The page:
Cookies on this website

We use cookies to ensure that we give you the best experience on our website. If you click 'Accept all cookies' we'll assume that you are happy to receive all cookies and you won't see this message again. If you click 'Reject all non-essential cookies' only necessary cookies providing core functionality such as security, network management, and accessibility will be enabled. Click 'Find out more' for information on how to change your cookie settings.

© Nasir Hamid

Julie McLellan is the recipient of this year's Kellogg College Gillian Nicholls Prize for her MSc dissertation in evidence-based health care.

Julie is a research officer in the department's Medical Statistics Group, and was funded by the NIHR School for Primary Care Research to undertake a Master's in Evidence-Based Health Care at Oxford University.

Her dissertation - The Impact of Small Studies with Small Sample Sizes in Large Systematic Reviews - addressed an important question regarding methods that are used in evidence based health care research.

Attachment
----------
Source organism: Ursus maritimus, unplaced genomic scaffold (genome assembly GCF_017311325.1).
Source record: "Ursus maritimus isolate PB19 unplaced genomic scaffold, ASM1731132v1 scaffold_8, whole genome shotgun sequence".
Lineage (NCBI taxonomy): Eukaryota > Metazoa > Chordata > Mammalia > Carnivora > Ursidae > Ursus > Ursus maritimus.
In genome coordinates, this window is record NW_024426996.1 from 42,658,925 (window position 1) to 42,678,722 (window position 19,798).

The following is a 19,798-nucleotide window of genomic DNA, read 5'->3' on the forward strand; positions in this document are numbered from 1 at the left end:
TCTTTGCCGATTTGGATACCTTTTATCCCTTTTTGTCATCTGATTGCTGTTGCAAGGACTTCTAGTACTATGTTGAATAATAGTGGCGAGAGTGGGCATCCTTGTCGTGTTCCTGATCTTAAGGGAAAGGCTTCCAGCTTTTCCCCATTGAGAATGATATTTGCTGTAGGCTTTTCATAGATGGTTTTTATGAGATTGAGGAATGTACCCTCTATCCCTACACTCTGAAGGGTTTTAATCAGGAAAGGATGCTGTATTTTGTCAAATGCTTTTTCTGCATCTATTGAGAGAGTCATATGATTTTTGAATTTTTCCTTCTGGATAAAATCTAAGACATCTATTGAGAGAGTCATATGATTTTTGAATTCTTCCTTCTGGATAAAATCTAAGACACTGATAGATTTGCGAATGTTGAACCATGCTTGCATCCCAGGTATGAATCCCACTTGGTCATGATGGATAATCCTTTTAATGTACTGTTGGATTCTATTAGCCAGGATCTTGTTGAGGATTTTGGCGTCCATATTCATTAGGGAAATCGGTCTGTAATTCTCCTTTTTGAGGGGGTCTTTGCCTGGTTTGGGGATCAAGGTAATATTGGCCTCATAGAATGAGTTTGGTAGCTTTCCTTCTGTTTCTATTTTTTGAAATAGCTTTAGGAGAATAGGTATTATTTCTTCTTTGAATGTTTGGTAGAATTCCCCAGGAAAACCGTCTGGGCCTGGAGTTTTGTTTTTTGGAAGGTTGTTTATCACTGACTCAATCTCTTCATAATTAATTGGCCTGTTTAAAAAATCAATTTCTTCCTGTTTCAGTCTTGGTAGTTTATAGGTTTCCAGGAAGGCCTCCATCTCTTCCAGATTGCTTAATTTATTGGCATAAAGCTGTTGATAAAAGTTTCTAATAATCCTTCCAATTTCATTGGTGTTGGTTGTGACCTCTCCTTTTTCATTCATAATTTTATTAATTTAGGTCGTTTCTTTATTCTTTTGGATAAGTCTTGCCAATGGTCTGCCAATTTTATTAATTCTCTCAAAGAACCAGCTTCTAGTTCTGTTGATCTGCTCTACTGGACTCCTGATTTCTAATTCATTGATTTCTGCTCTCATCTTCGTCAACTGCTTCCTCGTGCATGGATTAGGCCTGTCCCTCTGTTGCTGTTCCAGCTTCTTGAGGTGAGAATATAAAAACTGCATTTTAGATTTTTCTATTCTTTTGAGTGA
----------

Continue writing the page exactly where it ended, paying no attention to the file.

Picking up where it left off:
The number of published medical papers has increased rapidly over the last 20 years. For clinicians and patients to be able to keep up with all this information, systematic reviews are produced, which compile all the available studies on a single topic/question, into a more useable form.

However, this is a comprehensive process, involving considerable resource, including time. This means that there may be delays in useful information being used for clinical decisions.

Dr Annette Pluddeman, Course Director of the MSc in Evidence-Based Health Care, said: “In this dissertation, Julie has shown that in cases where a large number of studies have been published, a smaller scale review, incorporating only the largest studies will provide an adequate answer. This is likely to have a huge impact in reducing the time and effort required to obtain the required answer; potentially leading to prompt and better clinical care.”


Contact our communications team

Opinions expressed are those of the authors and not of Oxford University. Readers' comments will be moderated - see our guidelines for further information.